For the millions of Americans impacted by addiction, it’s no surprise that the pandemic has worsened an already tragic issue. Isolation, unemployment, loss of treatment access and support – it’s been a difficult time for those in recovery and their loved ones. In fact, during the pandemic, every state in the country has experienced an increase in opioid overdose death.

August 31st is International Overdose Awareness Day, a global event to remember those that have passed too soon from overdose deaths. Now more than ever, it is important to recognize this observance and address this public health crisis. This year, we remember Taylor Rhodes.

Taylor was 15 years old when he was prescribed opioids following a tennis injury that required shoulder surgery. Later, he would tell his family that taking these opioids made him feel “normal” for the first time. His parents did all they could to get him the care he needed, but the treatment facilities only dealt with his substance use disorder and never addressed the underlying mental health issues that exacerbated his addiction. Taylor succumbed to the disease in 2019 following an accidental overdose at just 20 years old.

The stigma behind substance user disorder and mental health plays a huge role in treatment. That is why Taylor’s mom, Kerri Rhodes, is passionate about sharing his story. She has turned her grief into advocacy by educating the public about pain management options like non-opioids. Despite the well-known risks linked to opioids, they continue to be viewed as the gold standard of pain management; in fact, 90% of patients undergoing a surgical procedure are prescribed opioids. At the time of Taylor’s surgery, Kerri had no idea that there were other pain management options available. They trusted their doctor’s advice and filled Taylor’s prescription without a serious conversation on the risks and side effects that come with taking these medications. Now, Kerri advocates for parents to be involved in their child’s surgical experience, including having a discussion with the doctor about alternatives to opioids.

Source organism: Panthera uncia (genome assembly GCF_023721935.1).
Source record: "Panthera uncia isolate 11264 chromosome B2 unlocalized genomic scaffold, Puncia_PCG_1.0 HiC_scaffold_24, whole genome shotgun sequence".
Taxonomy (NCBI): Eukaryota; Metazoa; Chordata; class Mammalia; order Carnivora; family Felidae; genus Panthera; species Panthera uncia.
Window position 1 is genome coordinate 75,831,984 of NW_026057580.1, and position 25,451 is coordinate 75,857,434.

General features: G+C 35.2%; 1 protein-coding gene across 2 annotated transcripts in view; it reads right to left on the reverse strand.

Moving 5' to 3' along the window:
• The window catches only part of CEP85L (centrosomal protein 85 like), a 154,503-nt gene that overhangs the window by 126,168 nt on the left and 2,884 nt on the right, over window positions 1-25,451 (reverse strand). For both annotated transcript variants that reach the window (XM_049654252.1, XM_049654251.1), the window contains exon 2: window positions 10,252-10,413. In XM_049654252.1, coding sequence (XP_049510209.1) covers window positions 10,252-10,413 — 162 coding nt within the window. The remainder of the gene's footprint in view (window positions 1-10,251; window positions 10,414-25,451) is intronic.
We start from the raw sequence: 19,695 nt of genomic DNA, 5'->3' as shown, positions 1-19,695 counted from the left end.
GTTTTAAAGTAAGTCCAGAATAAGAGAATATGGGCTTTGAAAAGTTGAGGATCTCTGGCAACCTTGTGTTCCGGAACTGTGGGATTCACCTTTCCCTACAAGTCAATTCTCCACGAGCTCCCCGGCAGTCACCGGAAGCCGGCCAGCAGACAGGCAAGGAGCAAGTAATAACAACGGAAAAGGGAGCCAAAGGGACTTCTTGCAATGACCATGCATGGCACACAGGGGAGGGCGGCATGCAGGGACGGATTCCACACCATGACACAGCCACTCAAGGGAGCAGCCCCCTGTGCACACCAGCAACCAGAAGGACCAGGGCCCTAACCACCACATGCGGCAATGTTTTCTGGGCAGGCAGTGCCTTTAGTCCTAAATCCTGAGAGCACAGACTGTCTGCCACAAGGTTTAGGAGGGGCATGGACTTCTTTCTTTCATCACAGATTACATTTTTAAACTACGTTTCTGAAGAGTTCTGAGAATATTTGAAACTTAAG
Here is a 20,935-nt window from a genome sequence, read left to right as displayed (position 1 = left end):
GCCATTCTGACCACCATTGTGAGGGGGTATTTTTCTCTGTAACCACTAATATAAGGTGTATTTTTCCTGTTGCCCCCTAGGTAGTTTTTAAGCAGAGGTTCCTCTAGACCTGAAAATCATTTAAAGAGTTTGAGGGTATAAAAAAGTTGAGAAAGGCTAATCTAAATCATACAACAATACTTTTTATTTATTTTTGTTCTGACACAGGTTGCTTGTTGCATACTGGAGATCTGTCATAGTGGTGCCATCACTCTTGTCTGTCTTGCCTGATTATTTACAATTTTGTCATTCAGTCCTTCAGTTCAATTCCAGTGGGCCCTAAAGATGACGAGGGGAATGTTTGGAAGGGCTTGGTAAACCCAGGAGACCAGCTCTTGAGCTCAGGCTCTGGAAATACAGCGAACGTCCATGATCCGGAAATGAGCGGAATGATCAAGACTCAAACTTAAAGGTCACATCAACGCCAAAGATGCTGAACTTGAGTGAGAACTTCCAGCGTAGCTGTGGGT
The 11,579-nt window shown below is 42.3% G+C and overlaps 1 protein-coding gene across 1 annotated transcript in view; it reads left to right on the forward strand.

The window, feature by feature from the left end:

Following Taylor’s death, his sister, Blair, faced a similar injury that also required surgery. Through talking with her doctor and sharing his story, she was finally given the choice to have a non-opioid option to help manage her postsurgical pain. It shouldn’t be so hard for patients to have access to these alternatives – regardless of whether they’ve been impacted by addiction. We must continue to provide education and resources that empower people to ask questions and make informed decisions about pain management for themselves and their loved ones. The loss the Rhodes family endured is one of thousands that highlight the need to prevent unnecessary opioid exposure. There were other options that could have kept Taylor from going down the path of addiction.

When speaking with your physician as a patient or a caregiver, it is important to ask about you pain management plan and the best way to avoid unnecessary opioid exposure. There are long-acting, non-opioid medications available that can reduce unnecessary opioid exposure and, in some cases, completely eliminate them.